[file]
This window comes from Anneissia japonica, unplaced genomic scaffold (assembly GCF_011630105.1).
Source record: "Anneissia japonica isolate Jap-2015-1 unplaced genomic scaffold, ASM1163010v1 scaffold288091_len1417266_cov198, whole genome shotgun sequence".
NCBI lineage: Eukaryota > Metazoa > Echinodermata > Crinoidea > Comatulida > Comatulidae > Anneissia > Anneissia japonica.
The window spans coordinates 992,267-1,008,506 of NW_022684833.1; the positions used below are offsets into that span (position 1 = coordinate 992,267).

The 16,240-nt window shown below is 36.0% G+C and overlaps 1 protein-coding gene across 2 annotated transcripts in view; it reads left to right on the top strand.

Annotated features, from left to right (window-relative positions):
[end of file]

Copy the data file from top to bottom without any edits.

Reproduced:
This window comes from Anneissia japonica, unplaced genomic scaffold (assembly GCF_011630105.1).
Source record: "Anneissia japonica isolate Jap-2015-1 unplaced genomic scaffold, ASM1163010v1 scaffold288091_len1417266_cov198, whole genome shotgun sequence".
NCBI lineage: Eukaryota > Metazoa > Echinodermata > Crinoidea > Comatulida > Comatulidae > Anneissia > Anneissia japonica.
The window spans coordinates 992,267-1,008,506 of NW_022684833.1; the positions used below are offsets into that span (position 1 = coordinate 992,267).

The 16,240-nt window shown below is 36.0% G+C and overlaps 1 protein-coding gene across 2 annotated transcripts in view; it reads left to right on the top strand.

Annotated features, from left to right (window-relative positions):